A mega fare sale happened yesterday. In this case it was Delta offering wide open availability from my hometown of Phoenix to London for $500 round trip. Phoenix hardly ever gets the big sales major hubs do. There I was, scrambling to text my wife to see if she’s on board for a spontaneous trip. In this case, the fact that we’re expecting our first child in May squashed my chances of convincing her to hop over to London. It did get me thinking though. What is the process for buying an extra seat on a flight? With prices that low, having some extra space would be really nice.
First Class On A Coach Budget
Let’s pretend my wife and I weren’t expecting a child. $500 round trip to London from Phoenix is significantly lower than normal. A summer flight to Europe from Phoenix is usually in the $1500 range. With such a deep discount, purchasing an extra seat for comfort and sleeping doesn’t sound like a bad idea. Even better, it would eliminate getting stuck next to one of the worst airlines passengers. In this case we’d be spending $1500 round trip for three seats. That’s significantly lower than any economy plus option out there and much cheaper than first or business class.
Booking An Extra Seat
Ok so you’ve found an amazing flight deal, and you want to book that extra seat. Unfortunately Google Flights doesn’t just have an “extra seat for myself” option. Even if they did, would you enter your name twice? What about birthday? Would that raise a red flag with security?
After doing some research, each airline has a different way to book these flights. That means you’re going to have to call. If you’ve ever spent any time calling an airline, you probably know that the people answering aren’t always up to speed with procedures, miles, points and anything else outside of a normal booking. You’re going to want to make sure you know the airlines policy before you call. Don’t rely on the person you’re talking to.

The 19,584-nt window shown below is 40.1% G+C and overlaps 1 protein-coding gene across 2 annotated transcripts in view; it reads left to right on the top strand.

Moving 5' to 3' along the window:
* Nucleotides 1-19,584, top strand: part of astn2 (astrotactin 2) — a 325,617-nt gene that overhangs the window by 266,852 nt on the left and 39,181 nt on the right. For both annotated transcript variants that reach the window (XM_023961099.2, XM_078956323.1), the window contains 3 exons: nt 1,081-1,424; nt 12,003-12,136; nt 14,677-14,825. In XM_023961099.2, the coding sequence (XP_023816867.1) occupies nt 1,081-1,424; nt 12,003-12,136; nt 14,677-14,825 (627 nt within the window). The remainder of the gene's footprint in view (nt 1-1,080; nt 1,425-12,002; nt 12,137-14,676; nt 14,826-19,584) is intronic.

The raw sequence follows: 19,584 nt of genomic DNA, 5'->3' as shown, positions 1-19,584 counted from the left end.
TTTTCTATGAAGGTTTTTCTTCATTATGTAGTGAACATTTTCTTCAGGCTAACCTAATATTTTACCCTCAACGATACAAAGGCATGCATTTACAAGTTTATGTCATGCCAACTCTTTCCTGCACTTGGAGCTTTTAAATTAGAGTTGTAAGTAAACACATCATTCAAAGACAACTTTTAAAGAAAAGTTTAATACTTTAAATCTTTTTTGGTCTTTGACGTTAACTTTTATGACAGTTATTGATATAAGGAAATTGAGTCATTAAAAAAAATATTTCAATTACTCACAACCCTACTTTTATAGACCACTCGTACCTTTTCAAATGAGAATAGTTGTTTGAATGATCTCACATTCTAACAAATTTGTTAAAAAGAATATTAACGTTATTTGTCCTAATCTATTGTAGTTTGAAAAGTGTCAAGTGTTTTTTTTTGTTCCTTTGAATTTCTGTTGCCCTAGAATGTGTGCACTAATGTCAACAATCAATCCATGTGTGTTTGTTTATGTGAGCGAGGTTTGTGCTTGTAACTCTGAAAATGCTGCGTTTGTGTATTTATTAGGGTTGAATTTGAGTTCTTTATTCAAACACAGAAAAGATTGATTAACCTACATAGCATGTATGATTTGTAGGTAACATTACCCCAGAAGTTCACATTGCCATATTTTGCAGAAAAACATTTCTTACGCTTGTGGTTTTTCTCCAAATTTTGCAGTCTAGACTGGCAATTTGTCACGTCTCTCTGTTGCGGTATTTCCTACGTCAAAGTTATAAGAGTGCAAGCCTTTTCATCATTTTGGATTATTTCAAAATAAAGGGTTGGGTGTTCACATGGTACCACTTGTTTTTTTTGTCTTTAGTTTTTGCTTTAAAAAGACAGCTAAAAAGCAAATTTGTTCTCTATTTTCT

Before calling, run a Google search of you airline with “EXST” next to it. EXST is airline lingo for extra seat. Most airlines will assign this as your first name on a flight to show that you’re buying an extra seat on a flight. When I search “JetBlue EXST”, I get a result that takes be into a deep, dark corner of JetBlue’s website that explains their policy. At Southwest, utilizing this search method will take you to a page geared towards “Customers of Size.” That’s fine since you’re essentially looking to accomplish the same thing. This is also a common request for passengers that like to travel with large musical instruments.
Do Your Research
Before you decide to pull the trigger on all that extra space, make sure you research which plane you’ll be flying on. If you’re a couple and want one extra seat, make sure each of your flights has a row with exactly three seats across. Likewise, if you’re traveling solo and want to purchase an extra seat, make sure you’re in a row with just two seats.
Now that you know which row you want, make sure that it has movable armrests. Often times bulkhead and exit rows have armrests that are fixed in order to hold tray tables. Take a look at the photo above. That would really ruin you master plan of stretching out on a long haul flight. Seatguru is a great resource for understanding the configuration of your particular plane. As always, you’ll also want to monitor your reservation for any plane changes or IT glitches leading up to your flight that could impact your seat assignments.
Will I Earn Points or Miles?
Long story short, don’t count on it. Since the airline will likely assign EXST as your name for the extra seat, you won’t be earning double miles. Of course it never hurts ask, you’ll already be on the phone anyway.
I’m an awful plane sleeper. I’ve given up trying to sleep in traditional economy seats. It’s just impossible. No amount of melatonin and alcohol can save me. I think if the timing were right, I would really consider the extra seat approach as long as it was in conjunction with a huge sale like Delta was running today.